The young and the lawless


As the number of contacts between Howard County teen-agers and local law enforcement officials increases, old animosities seem to be coming to the fore. It is unfortunate to note that in the war on crime, young people are oftentimes seen as the enemy of a law-abiding public. It is equally troubling that many youths view the police in the same vein.

As reported recently in The Evening Sun, crime among juveniles in Howard County increased by 23 percent last year, with larceny and burglary growing by almost half. The report suggests that greater police enforcement has only hardened the attitudes of those youths who somehow remain oblivious to the greater consequences of their actions. While this apparent antagonism is cause for concern, it does not give the police good reason to retreat from the progress they have made in curbing juvenile offenders.

We acknowledge that in their interaction with the public, law enforcement officials must be held to a high standard given their enormous powers. Abuse can never be tolerated.

By the same token, personal responsibility and respect for authority must be emphasized within all institutions that affect children's lives. It is shocking to hear teen-agers insist they are harassed by police even while they acknowledge they were in the midst of breaking the law.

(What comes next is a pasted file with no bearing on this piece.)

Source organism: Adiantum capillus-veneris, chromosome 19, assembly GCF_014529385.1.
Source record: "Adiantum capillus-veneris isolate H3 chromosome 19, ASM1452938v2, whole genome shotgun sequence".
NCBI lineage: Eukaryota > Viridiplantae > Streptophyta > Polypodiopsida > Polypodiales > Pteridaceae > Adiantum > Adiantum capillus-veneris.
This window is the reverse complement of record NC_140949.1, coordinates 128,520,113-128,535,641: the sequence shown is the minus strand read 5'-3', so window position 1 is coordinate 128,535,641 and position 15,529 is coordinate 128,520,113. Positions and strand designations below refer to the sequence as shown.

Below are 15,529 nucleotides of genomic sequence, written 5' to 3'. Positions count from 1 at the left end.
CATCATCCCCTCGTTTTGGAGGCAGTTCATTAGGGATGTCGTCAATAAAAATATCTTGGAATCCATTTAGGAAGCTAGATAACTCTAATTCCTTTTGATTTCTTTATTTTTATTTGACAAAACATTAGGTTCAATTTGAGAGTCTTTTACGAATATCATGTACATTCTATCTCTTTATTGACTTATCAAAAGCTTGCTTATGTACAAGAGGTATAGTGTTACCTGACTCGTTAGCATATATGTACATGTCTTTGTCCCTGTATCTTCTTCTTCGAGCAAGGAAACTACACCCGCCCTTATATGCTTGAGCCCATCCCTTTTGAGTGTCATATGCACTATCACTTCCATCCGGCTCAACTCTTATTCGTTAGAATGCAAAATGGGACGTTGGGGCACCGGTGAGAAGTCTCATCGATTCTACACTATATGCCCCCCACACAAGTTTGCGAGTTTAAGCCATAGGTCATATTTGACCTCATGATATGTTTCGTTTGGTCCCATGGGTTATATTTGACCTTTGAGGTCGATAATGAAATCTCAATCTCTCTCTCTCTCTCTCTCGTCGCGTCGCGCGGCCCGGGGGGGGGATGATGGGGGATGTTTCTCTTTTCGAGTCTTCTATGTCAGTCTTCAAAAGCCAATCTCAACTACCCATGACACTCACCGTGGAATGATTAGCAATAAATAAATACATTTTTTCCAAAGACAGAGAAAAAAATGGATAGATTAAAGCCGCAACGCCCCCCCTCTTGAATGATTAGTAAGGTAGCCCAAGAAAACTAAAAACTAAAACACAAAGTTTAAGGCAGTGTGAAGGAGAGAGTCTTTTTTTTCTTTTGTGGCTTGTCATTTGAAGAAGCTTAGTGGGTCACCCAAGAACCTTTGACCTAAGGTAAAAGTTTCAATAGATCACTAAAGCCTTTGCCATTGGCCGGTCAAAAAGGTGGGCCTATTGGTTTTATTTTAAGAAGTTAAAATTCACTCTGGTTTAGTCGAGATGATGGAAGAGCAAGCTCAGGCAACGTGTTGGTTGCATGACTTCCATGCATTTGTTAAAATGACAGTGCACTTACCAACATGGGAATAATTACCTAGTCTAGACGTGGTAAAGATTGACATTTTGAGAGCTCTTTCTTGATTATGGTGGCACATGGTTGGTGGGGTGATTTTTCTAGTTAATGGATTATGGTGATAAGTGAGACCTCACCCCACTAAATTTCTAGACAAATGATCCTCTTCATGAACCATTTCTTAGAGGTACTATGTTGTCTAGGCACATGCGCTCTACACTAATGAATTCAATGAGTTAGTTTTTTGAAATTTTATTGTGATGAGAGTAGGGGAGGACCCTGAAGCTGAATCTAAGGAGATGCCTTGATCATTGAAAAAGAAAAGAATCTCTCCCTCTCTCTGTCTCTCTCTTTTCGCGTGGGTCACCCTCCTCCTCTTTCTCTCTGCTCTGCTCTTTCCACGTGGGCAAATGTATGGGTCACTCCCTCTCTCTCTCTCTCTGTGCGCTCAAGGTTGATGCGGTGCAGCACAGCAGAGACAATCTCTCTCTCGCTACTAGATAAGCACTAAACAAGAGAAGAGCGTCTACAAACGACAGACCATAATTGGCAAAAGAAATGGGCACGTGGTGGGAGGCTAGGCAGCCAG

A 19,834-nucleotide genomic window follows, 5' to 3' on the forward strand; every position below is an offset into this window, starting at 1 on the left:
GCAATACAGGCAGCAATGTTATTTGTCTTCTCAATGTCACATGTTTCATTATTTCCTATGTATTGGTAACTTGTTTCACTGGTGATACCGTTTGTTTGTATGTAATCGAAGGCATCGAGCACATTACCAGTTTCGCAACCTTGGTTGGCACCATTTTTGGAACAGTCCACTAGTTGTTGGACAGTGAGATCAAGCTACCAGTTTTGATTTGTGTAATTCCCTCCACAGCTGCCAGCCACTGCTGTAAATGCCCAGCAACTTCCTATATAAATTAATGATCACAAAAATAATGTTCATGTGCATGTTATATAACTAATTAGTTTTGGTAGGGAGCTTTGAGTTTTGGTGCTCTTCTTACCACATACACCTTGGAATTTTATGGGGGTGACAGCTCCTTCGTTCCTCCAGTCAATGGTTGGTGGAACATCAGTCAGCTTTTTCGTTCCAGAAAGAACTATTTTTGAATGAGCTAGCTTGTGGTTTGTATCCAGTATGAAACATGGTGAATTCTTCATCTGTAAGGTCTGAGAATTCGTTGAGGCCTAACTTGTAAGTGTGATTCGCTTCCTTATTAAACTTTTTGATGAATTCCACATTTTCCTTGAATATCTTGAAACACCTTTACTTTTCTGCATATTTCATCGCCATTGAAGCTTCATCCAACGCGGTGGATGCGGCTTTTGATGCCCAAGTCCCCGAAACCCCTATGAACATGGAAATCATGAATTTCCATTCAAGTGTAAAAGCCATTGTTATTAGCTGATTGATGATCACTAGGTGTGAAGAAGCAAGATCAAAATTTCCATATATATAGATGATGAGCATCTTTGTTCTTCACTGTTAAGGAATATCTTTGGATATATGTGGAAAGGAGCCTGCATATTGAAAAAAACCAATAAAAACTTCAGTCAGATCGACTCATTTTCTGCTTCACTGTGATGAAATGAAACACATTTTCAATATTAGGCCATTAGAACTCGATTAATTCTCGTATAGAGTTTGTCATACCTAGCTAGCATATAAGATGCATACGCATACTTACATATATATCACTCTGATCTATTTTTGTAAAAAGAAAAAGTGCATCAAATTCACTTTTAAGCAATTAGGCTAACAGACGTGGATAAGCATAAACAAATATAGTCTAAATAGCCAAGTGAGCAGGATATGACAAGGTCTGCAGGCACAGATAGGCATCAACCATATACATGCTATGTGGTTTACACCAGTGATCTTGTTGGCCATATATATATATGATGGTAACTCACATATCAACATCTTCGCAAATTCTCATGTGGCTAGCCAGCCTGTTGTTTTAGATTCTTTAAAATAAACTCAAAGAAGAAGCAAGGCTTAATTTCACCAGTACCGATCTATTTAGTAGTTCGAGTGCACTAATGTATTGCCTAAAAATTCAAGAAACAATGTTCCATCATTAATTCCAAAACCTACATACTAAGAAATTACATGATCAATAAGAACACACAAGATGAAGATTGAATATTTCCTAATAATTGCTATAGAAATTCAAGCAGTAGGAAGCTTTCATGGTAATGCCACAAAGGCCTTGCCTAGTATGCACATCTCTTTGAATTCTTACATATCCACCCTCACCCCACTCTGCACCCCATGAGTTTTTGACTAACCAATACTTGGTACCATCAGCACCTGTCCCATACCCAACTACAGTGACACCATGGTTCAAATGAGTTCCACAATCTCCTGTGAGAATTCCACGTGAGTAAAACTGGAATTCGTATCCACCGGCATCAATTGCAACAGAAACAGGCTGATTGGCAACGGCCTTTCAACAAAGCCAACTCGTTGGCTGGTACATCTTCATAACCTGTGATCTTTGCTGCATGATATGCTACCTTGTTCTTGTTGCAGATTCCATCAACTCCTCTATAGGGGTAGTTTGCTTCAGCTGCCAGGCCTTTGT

Meanwhile, parental inattentiveness or dereliction regarding their children's actions remains one of our most-discussed, least easily corrected ills. A sick bumper sticker we saw brazenly displayed on a middle-aged motorist's vehicle the other day summed up this attitude: "My kid beat up your honor student."

While many people seem to assume that authorities have been too lenient with budding criminals in the recent past, there can be little doubt what the public wants now. In electing Marna McLendon as state's attorney last fall, Howard County voters made it clear that they want a system that is tough with law-breakers, regardless of their age. Ms. McLendon has responded by meeting with the heads of agencies that work with youth to develop programs that will help to set errant young people straight.

These measures should seek to improve relations between authorities and young people. But developing friendlier ties between the two groups is only a means to an end: Law and order is the larger goal.

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